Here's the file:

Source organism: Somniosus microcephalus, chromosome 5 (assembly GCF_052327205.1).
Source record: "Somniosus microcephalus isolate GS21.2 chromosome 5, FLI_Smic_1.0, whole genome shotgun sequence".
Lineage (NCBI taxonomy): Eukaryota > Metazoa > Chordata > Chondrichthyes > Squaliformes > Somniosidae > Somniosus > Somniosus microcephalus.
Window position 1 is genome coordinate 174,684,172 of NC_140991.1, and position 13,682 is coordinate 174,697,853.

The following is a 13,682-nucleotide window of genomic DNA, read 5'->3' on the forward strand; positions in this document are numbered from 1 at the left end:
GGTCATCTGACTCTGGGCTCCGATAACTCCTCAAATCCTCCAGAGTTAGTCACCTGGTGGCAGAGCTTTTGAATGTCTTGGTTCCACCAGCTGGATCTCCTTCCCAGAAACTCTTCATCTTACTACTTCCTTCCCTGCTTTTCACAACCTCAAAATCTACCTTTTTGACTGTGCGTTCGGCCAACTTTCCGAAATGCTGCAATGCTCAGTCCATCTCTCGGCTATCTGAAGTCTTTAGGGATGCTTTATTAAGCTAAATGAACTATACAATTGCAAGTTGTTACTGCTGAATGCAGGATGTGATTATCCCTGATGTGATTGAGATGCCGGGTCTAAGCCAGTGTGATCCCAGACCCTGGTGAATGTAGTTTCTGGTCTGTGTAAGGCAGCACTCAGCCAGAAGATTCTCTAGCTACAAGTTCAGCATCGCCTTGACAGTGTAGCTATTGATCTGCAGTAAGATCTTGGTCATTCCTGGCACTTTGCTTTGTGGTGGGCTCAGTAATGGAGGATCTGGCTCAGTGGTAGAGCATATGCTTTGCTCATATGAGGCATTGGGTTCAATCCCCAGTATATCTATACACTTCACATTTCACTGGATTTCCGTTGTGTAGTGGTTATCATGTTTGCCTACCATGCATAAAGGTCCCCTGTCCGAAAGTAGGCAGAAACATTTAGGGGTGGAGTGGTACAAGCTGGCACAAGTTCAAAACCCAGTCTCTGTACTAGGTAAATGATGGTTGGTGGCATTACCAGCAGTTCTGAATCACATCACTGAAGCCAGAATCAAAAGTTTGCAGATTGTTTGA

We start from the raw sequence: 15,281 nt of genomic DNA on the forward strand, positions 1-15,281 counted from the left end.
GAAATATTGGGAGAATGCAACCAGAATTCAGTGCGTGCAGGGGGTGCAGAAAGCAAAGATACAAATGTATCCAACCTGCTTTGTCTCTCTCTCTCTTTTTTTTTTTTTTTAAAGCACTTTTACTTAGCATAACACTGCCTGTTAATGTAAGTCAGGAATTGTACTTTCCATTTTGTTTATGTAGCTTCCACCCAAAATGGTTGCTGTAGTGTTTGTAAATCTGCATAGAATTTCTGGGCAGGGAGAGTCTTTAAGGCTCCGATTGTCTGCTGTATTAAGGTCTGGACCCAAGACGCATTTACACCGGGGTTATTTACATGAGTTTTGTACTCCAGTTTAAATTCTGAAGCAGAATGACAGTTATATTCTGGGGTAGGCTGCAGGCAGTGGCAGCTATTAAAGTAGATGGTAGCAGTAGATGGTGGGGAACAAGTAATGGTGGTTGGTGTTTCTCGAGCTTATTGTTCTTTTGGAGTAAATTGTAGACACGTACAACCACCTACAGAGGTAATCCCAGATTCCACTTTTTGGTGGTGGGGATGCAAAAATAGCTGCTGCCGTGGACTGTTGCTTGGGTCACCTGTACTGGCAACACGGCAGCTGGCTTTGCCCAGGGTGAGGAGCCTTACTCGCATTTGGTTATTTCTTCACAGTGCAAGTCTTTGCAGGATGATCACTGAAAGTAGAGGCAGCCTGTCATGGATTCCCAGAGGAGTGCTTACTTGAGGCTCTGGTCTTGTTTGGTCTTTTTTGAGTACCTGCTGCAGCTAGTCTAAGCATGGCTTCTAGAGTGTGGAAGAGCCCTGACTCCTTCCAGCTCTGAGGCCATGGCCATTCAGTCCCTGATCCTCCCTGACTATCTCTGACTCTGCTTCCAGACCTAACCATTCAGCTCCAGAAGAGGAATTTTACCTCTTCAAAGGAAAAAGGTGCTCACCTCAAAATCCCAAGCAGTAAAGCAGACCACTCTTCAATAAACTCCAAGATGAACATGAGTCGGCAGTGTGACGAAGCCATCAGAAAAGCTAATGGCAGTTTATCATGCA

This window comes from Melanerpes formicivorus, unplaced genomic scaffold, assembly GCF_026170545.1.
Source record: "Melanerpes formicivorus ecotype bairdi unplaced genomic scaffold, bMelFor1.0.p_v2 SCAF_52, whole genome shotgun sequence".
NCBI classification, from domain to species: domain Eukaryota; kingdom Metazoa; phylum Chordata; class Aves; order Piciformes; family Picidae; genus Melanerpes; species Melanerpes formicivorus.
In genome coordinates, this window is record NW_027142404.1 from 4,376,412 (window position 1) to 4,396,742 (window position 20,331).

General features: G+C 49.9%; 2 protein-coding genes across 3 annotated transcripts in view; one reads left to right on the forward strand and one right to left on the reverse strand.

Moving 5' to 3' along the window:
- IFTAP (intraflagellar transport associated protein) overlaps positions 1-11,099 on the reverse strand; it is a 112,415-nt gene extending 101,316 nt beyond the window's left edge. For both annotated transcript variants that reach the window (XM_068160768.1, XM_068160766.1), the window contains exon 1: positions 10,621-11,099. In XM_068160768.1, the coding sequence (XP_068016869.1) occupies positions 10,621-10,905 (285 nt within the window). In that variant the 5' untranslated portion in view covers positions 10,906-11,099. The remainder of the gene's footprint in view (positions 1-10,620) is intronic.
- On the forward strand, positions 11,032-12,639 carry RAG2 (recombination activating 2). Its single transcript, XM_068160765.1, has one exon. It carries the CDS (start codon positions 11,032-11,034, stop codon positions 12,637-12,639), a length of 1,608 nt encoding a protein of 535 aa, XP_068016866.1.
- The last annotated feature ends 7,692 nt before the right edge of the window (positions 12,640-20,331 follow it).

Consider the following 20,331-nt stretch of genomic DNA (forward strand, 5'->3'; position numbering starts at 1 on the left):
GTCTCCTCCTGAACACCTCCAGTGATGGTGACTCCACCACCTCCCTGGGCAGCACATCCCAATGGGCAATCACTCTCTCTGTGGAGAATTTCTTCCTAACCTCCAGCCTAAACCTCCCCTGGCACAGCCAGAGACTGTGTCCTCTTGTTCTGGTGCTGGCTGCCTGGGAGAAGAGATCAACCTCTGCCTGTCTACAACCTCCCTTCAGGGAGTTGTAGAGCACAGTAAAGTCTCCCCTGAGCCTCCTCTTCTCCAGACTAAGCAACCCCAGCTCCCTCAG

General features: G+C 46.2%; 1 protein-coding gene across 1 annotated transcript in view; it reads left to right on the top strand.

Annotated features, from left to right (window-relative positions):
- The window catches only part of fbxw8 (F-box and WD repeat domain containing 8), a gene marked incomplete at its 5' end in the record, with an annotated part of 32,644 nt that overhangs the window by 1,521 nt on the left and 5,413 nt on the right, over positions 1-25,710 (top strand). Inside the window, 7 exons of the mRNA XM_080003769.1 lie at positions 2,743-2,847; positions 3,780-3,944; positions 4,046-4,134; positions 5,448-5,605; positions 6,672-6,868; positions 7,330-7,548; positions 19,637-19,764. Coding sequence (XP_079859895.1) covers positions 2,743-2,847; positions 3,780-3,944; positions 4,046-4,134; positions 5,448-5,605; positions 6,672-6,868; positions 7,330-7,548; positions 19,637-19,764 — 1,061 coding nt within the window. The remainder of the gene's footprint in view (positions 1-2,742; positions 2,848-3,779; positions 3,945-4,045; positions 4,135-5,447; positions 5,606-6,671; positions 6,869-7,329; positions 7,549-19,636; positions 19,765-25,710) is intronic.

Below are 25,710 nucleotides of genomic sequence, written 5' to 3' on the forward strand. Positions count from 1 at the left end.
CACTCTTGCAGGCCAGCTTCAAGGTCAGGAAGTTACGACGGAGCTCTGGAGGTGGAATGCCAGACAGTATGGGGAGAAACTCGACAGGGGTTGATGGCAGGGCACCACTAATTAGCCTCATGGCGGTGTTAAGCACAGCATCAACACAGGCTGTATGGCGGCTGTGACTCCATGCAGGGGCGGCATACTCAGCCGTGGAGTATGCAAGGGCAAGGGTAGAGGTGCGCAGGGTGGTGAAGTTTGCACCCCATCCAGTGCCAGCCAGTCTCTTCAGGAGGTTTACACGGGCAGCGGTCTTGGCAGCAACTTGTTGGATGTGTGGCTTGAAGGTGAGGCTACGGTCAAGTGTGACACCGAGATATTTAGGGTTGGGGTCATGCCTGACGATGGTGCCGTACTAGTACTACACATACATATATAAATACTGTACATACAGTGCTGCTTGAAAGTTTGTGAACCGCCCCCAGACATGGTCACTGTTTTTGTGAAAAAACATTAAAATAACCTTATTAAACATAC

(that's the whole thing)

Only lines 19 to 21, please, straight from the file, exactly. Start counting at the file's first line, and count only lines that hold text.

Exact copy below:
GTCTCCTCCTGAACACCTCCAGTGATGGTGACTCCACCACCTCCCTGGGCAGCACATCCCAATGGGCAATCACTCTCTCTGTGGAGAATTTCTTCCTAACCTCCAGCCTAAACCTCCCCTGGCACAGCCAGAGACTGTGTCCTCTTGTTCTGGTGCTGGCTGCCTGGGAGAAGAGATCAACCTCTGCCTGTCTACAACCTCCCTTCAGGGAGTTGTAGAGCACAGTAAAGTCTCCCCTGAGCCTCCTCTTCTCCAGACTAAGCAACCCCAGCTCCCTCAG

General features: G+C 46.2%; 1 protein-coding gene across 1 annotated transcript in view; it reads left to right on the top strand.

Annotated features, from left to right (window-relative positions):